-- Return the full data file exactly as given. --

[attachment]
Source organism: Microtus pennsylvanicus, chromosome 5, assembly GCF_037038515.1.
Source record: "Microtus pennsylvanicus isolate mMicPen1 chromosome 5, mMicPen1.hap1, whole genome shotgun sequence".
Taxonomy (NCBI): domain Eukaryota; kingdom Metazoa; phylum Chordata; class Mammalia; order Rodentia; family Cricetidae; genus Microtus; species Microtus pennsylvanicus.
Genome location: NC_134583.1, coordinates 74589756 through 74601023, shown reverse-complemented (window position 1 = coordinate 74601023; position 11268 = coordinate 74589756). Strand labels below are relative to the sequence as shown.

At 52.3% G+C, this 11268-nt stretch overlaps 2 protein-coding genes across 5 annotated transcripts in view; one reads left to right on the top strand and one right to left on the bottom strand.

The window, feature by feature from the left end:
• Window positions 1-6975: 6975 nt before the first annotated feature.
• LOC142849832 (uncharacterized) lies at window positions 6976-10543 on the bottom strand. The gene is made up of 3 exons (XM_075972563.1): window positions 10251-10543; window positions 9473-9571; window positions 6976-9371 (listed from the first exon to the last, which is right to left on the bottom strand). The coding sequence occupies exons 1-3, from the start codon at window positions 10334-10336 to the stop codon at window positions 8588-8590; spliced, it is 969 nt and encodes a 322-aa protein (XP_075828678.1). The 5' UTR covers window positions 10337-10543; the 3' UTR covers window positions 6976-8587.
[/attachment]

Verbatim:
Source organism: Microtus pennsylvanicus, chromosome 5, assembly GCF_037038515.1.
Source record: "Microtus pennsylvanicus isolate mMicPen1 chromosome 5, mMicPen1.hap1, whole genome shotgun sequence".
Taxonomy (NCBI): domain Eukaryota; kingdom Metazoa; phylum Chordata; class Mammalia; order Rodentia; family Cricetidae; genus Microtus; species Microtus pennsylvanicus.
Genome location: NC_134583.1, coordinates 74589756 through 74601023, shown reverse-complemented (window position 1 = coordinate 74601023; position 11268 = coordinate 74589756). Strand labels below are relative to the sequence as shown.

At 52.3% G+C, this 11268-nt stretch overlaps 2 protein-coding genes across 5 annotated transcripts in view; one reads left to right on the top strand and one right to left on the bottom strand.

The window, feature by feature from the left end:
• Window positions 1-6975: 6975 nt before the first annotated feature.
• LOC142849832 (uncharacterized) lies at window positions 6976-10543 on the bottom strand. The gene is made up of 3 exons (XM_075972563.1): window positions 10251-10543; window positions 9473-9571; window positions 6976-9371 (listed from the first exon to the last, which is right to left on the bottom strand). The coding sequence occupies exons 1-3, from the start codon at window positions 10334-10336 to the stop codon at window positions 8588-8590; spliced, it is 969 nt and encodes a 322-aa protein (XP_075828678.1). The 5' UTR covers window positions 10337-10543; the 3' UTR covers window positions 6976-8587.